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Parents fear social networking sites affecting academic grades


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Increasing number of youngsters and school students are slowly getting addicted to social networking sites like facebook and their parents fear it is affecting their academic performance. Recently a research by YouGov revealed that around one-fourth of children aged six to eleven spend significant amount of their time on surfing internet and networking on websites like Facebook and Twitter. However, hardly one-tenth of these kids spend time on internet for help in home work and other useful purposes.

Majority of parents surveyed felt that if their kids were to be restricted in their usage of internet, they’d perform better academically. Continuous use of social networking sites and other non-educational sites is badly affecting the grades of students, feared nearly half of the parents surveyed.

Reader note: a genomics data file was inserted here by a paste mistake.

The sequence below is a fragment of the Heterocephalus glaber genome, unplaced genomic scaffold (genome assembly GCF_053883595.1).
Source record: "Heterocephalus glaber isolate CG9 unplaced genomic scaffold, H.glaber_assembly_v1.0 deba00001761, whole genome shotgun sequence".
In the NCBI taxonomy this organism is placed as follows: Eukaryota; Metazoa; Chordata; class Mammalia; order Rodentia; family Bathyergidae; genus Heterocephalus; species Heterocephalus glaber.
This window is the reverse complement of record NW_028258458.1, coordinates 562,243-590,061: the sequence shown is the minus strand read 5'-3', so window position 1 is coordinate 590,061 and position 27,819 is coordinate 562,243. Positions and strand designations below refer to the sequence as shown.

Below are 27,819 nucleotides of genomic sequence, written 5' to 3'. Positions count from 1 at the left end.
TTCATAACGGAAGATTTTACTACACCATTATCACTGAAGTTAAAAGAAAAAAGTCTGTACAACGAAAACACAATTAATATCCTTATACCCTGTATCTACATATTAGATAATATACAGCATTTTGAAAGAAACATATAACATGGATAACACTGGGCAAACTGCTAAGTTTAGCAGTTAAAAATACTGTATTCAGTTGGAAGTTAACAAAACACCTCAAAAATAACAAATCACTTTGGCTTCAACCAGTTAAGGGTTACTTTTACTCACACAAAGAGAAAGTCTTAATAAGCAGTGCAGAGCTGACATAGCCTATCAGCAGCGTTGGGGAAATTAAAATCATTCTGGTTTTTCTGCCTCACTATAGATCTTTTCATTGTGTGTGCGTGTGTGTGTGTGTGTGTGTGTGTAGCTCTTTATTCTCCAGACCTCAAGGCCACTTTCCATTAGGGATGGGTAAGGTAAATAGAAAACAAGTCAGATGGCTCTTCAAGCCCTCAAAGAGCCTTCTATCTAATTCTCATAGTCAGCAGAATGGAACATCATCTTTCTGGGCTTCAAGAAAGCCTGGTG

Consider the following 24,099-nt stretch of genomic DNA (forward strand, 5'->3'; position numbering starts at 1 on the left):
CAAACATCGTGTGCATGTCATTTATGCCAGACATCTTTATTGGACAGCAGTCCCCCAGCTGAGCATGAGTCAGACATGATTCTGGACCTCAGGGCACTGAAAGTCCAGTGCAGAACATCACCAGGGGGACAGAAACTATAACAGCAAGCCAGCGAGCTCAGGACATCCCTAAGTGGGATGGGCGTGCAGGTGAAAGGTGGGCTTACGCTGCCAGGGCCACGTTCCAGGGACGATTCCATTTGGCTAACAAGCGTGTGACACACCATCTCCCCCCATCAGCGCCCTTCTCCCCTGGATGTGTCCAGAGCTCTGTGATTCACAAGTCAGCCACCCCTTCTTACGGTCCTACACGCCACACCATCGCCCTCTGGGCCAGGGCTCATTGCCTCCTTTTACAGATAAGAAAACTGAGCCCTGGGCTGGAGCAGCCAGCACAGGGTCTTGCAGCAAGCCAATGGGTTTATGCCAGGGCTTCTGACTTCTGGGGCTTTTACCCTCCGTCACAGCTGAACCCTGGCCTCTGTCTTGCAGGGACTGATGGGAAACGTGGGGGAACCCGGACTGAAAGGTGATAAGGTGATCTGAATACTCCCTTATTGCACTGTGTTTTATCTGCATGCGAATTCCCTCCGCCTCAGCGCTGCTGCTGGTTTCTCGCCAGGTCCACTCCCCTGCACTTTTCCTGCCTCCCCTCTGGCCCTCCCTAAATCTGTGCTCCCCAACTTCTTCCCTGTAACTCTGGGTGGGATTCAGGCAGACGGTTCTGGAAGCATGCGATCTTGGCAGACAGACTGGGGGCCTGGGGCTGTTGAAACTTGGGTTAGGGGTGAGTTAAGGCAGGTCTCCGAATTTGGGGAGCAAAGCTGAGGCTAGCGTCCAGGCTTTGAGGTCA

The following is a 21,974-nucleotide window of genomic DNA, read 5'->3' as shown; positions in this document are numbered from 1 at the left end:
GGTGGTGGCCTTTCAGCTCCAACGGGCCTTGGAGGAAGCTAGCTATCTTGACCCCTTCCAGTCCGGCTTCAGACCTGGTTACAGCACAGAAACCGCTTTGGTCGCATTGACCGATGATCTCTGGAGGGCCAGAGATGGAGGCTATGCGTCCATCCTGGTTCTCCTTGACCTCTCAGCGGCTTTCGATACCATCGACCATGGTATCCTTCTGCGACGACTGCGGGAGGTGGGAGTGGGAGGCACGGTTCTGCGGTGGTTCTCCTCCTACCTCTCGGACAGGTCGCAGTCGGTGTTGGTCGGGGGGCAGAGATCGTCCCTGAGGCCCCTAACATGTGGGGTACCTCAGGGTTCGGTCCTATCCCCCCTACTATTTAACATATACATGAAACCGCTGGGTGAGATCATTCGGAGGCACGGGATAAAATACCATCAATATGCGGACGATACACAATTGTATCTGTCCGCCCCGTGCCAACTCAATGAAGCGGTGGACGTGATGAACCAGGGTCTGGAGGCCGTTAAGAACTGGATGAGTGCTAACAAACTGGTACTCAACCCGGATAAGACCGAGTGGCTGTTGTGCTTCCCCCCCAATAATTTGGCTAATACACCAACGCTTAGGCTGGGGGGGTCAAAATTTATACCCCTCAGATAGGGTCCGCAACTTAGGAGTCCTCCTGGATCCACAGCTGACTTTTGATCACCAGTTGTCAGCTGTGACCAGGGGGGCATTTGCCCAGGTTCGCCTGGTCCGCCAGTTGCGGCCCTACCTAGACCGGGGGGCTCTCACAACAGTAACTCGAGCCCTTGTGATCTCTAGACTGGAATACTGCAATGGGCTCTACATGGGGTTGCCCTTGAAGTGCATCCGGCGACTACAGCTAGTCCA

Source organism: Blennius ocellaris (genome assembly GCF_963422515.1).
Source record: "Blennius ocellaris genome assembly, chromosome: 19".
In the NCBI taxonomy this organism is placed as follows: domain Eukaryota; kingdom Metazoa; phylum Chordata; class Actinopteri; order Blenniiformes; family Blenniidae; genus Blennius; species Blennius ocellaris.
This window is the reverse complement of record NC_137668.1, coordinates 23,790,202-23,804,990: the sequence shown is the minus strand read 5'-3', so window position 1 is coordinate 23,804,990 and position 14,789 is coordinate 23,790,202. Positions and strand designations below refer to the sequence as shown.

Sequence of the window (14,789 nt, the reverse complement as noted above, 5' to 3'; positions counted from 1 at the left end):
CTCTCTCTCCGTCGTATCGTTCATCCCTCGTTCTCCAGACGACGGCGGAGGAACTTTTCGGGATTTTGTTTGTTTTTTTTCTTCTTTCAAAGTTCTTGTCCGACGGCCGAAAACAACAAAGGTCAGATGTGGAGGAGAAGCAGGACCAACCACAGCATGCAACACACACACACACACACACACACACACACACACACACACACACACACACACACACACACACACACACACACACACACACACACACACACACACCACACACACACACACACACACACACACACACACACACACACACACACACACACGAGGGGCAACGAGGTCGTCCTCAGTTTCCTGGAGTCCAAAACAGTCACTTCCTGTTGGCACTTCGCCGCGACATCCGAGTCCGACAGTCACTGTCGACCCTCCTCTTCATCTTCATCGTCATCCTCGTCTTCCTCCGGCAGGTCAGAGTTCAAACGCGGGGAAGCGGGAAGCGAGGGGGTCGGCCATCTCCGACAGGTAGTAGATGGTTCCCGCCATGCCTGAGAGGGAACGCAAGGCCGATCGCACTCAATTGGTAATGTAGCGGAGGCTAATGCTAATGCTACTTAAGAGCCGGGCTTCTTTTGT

Thirty-six percent parents of children aged six to ten said they were concerned about the web’s impact on academic performance. Among parents with children aged 12 to 17, 62% said they were worried.

Fears were raised even though most social networking sites have a “no minors” policy. Children aged 12 to 17 who use the internet every day for homework and social networking claimed they spend equal time on each – an hour or two a day. However, three-fourth parents surveyed said they should ¬put some restrictions on home PC usage by children.

In an earlier survey of 500 teachers, half said pupils’ fixation on social networking sites was affecting their capacity to focus in class.

The craze of social networking site is such that one in five school going kids has a Facebook account; even though rules say they must be 13. There have been reports that say almost half of British children aged 9 to 12 are using social networking sites, despite minimum age limit.

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